Ava posted last week about words I use as a crutch, words I have to check to make sure they are actually needed. It reminded me that I’ve never posted here about my editing process. So, without further ado…
What I call the triage edit is the biggest one for me. I’m a pantser, so I write from beginning to end without any kind of outline. This leads to plot holes, characters that slip in and then slip out again, as well as a multitude of other problems. Things that happen in real life, but they’re “not acceptable” in writing.
For me this is the best way, even though it leads to more work after the fact. I like the fact that my stories are unpredictable, that the story develops as if these things are actually happening rather than that sense of deliberate construction that I get with many books.
The triage edit is the post-writing surgery phase, or the storyline edit. I read through the story, complete, once. I usually also hand it off to a reader at this point, if someone is available, because I literally can’t see many of the problems.
I am getting better at that, but I’m not there yet.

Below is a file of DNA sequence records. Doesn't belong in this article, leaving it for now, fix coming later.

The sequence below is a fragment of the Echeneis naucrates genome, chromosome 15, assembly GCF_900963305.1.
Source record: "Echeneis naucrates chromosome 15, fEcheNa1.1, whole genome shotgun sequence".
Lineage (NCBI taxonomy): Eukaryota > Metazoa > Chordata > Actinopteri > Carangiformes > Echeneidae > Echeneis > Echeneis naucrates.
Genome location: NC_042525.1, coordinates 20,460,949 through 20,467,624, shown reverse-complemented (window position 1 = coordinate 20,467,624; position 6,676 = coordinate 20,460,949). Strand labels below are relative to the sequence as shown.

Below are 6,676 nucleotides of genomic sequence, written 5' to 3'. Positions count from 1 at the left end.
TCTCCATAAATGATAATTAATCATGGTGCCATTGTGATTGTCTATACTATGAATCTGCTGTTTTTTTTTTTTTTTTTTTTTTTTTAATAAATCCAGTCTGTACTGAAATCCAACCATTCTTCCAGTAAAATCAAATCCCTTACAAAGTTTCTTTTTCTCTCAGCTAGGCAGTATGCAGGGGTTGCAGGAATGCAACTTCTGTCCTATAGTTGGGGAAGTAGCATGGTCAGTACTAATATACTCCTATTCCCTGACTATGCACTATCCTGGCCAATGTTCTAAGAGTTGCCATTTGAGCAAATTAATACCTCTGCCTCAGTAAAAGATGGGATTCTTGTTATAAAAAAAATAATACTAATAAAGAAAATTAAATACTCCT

After I’ve got the plot straightened out (or at least unknotted and the pieces welded together correctly) it’s time to go back, fix the broken characters, put in missing scenes (I seldom have to take scenes out because the writing is so organic) or move them around.
Here’s where I have to decide on the final “shape” of the book. Could one character’s POV be removed or transferred to another more central character? Would a prologue be helpful? Did I start the book in the right place, does it need more or less backstory?
What about the conclusion? Is it satisfying? Does the climax follow the three-act crescendo, or is there a gap in the middle? These are all things we’re used to in the books we read, and although we don’t miss it in real life readers notice if it’s missing.
When I’m done with this I read through it again.
I have to trust myself on this piece–I can tell that something’s wrong, or something’s missing, but not always what. I can see it in other people’s writing, but not my own. If I feel something’s wrong, I’m right. So if necessary I pass it off to another reader.
Once I feel comfortable reading it all the way through, it’s time for Edit 2.